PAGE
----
By Srdjan Miletic
Overall the 2015 WUDC debating manual is amazing. It’s comprehensible, comprehensive and a commendable achievement. That being said I disagree with it’s stance on rebuttal. Specifically:
“2.3 Rebuttal, Engagement, and Comparisons
If speakers make arguments and supporting reasons that are not wildly implausible or
contradictory, they are at least somewhat persuasive and should be credited by judges
unless they are successfully rebutted”
WUDC speaking and Judging Manual, 2015, pg 17, section 2.3: Rebuttal
As I’ve argued before, that idea that we should judge a debate based on what arguments are left standing at the end, essentially meaning we should ignore arguments which have been successfully rebutted, seems to me to be unfair and a poor way to judge. This is because it ignores the contribution teams bring to a debate, leading to incredibly unintuitive results and hence to unfair situations where worse teams who bring less to the debate can win over better teams. For example, say 1st gov brings two very persuasive arguments, which a brilliant 1st opp convincingly takes down, while 2nd gov brings only one somewhat weak argument. If a judge were to ignore arguments which were successfully rebutted, as the manual advises, they would need to place second Gov, which brought weaker arguments and contributed less to the debate, above first gov. This is unintuitive, as a team which has bought less persuasive material is awarded a higher position, and unfair as a the respective positions of teams on the same bench can be determined not by their own actions and interactions but by who opposing teams choose to rebut.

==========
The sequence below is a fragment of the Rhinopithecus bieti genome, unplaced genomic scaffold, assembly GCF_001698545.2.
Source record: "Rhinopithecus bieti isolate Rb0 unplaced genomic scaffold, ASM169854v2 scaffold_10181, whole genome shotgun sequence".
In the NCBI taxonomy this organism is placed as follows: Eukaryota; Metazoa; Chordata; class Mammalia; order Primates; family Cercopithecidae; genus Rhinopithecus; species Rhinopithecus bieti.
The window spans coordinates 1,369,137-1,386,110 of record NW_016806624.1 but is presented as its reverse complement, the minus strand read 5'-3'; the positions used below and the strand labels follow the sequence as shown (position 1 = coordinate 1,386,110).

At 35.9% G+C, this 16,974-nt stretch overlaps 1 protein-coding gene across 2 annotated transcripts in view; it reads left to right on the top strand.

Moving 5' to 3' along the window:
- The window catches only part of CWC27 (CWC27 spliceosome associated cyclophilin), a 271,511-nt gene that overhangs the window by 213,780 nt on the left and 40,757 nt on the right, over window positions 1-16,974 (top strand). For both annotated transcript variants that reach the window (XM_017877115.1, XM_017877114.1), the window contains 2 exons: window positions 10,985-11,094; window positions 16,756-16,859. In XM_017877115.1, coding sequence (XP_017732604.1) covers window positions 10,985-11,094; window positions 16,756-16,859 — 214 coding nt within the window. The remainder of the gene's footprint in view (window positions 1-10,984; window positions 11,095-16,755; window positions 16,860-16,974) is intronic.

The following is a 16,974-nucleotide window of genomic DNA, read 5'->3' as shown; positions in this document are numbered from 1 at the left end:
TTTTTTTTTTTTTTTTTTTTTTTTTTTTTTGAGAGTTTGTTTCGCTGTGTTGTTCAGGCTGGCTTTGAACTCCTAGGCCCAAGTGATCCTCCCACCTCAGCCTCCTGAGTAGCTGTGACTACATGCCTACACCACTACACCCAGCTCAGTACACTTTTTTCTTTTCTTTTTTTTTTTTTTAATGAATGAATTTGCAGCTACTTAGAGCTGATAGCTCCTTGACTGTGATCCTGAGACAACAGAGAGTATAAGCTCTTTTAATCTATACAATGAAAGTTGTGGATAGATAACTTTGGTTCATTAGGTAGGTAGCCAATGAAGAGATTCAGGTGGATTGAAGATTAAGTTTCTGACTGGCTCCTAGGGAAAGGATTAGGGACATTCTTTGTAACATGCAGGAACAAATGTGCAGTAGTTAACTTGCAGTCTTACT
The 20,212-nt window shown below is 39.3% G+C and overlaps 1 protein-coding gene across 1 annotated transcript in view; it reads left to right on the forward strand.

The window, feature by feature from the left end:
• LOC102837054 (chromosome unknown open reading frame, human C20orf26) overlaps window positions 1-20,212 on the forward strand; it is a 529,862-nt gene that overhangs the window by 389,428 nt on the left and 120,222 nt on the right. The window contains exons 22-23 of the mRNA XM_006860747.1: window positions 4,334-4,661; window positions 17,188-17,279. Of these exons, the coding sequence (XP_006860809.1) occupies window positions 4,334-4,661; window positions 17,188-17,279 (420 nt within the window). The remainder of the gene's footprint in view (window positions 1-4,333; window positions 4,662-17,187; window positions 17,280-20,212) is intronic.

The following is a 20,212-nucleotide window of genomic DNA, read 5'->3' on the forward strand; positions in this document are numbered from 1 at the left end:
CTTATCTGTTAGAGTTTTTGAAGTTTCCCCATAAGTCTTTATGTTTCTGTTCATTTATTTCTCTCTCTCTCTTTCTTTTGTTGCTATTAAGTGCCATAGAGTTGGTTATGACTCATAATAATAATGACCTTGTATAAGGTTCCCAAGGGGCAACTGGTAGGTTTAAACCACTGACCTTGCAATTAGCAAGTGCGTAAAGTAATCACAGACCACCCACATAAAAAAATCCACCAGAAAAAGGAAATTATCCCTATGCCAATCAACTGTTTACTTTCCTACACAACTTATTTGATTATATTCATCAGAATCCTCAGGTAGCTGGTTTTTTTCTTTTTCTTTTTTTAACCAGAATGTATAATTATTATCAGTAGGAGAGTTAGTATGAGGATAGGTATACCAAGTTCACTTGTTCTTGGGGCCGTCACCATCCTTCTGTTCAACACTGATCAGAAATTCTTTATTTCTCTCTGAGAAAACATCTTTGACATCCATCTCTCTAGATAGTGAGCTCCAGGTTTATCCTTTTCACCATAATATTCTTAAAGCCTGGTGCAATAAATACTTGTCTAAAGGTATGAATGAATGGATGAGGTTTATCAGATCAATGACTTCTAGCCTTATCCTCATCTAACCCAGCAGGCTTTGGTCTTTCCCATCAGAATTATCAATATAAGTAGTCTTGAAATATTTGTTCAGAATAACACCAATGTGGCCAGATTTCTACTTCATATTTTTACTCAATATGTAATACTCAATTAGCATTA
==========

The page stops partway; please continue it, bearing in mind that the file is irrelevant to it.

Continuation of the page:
A better way of judging rebuttal is to use the movement model and reward teams which successfully rebut an argument with the same amount of credit they would have received had they made that argument. Hence rebutting a very persuasive argument is rewarded a great deal and rebutting a weak argument is rewarded less. This approach is simple and usable but, by virtue of not ignoring teams contributions to the debate when those contribution are rebutted, it does not lead to unintuitive and unfair results.
Coach, Rhetorica Debating Society Maastricht
Mascha is een alumnus van de Amsterdamse Studentendebatvereniging Bonaparte. Zij was redacteur van SevenTwenty (2012-2013) waarna ze in 2013-2015 de rol van hoofdredacteur op zich pakte.